FORT BENNING. Ga. - As land outside of Fort Benning makes way for more houses and businesses, conflicts over noise, smoke, lights and radio signal interference increases. The result is encroachment that could interfere with the post's training mission. A 7,000-acre buffer surrounds parts of Fort Benning, providing a cushion that addresses encroachment and helps conservation efforts. This land - part of the Army Compatible Use Buffer - can't be used for training and is not owned by Fort Benning, but it does help the installation continue its mission.

"It creates a zone adjacent to strategic parts of Fort Benning's boundary where it becomes far less likely that residential or commercial development would result in land use not compatible to nearby military training or land management, in particular noise, smoke from prescribed fires, low-flying aircraft," said Wade Harrison, director of The Nature Conservancy's Chattahoochee Fall Line program.

TNC, in partnership with Fort Benning, administers the ACUB program at the installation.

ACUB was created by the Department of Defense in 2005 to address encroachment and fund conservation efforts Armywide. ACUB builds upon previous DoD conservation efforts and the defense authorization bill of 2003, which created a "buffering authority." Military installations partner with third parties, such as state and local land trusts or conservation funds to help implement buffering programs.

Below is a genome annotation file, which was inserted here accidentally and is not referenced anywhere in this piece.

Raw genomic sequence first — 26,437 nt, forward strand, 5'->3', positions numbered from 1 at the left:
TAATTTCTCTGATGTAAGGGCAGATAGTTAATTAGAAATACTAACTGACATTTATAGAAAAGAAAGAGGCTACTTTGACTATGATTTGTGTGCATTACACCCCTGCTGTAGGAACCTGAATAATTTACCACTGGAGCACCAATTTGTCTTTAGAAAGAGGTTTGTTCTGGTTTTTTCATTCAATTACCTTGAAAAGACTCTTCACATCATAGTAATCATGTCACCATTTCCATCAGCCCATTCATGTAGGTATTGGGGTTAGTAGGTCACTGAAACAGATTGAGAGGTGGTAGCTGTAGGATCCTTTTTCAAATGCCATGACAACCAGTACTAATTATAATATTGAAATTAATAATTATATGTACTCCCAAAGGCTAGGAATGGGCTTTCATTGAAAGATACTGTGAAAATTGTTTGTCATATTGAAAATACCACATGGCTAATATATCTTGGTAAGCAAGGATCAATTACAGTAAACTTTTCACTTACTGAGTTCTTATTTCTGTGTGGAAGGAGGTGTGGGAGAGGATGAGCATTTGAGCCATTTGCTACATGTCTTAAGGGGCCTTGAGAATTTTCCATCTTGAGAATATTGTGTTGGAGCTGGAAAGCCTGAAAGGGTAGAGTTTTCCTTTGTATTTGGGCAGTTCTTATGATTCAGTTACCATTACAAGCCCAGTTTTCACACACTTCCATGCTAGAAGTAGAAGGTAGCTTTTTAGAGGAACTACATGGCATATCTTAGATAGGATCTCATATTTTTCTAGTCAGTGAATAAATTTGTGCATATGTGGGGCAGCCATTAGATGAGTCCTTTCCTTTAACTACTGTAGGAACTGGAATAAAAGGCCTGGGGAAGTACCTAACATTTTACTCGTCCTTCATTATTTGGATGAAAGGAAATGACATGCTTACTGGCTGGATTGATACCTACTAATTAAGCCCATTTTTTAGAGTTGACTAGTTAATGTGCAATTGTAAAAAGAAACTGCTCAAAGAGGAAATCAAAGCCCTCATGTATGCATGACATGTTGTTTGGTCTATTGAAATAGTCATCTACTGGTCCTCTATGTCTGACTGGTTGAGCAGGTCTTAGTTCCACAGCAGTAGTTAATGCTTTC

The conservancy works to purchase ACUB easements or properties from willing landowners. Fort Benning's priority is to channel land development away from critical portions of the installation boundary and protect endangered species habitats off post, said John Brent, chief of the Directorate of Public Works' Environmental Management Division.

Brent said ACUB helps with the installation's environmental stewardship responsibilities by protecting not just land, but water.

"In our priority areas, many of our ACUB properties are at the head waters of streams coming through Fort Benning ... by protecting over development of those areas we are helping (water quality)," said Brent, citing the Upatoi River which originates northeast of Fort Benning.

TNC offers incentives for landowners to include, tax breaks through conservation easements.

"The idea is for the property to remain largely in a natural state," Harrison said.

In many cases, landowners continue to own and live on their land.

"The landowner can continue owning, enjoying and managing their land. But if they are willing to give up some flexibility for instance, not to subdivide or develop their land, they can be compensated through tax incentives or purchase of development rights. And the degree to which this happens is always negotiable," Harrison said.

TNC also purchases some lands outright. In the future those lands may be sold to landowners interested in maintaining conservation efforts on the property, he said.

Currently, TNC is focused on creating buffers along the "hotter" areas of northeastern Fort Benning. The number of acres composing the buffer around Fort Benning is poised to jump dramatically in 2011, Harrison said.

The buffer helps Fort Benning with its commitment to habitat restoration for rare species such as the red-cockaded woodpecker and the gopher tortoise. The buffer also benefits communities by providing a barrier to noise, smoke and other interference.

"It's in everyone's interest not to have metro Columbus jammed up against parts of Fort Benning," Harrison said. "If the land is encumbered from that kind of development, it's great for the habitat and quality of life here."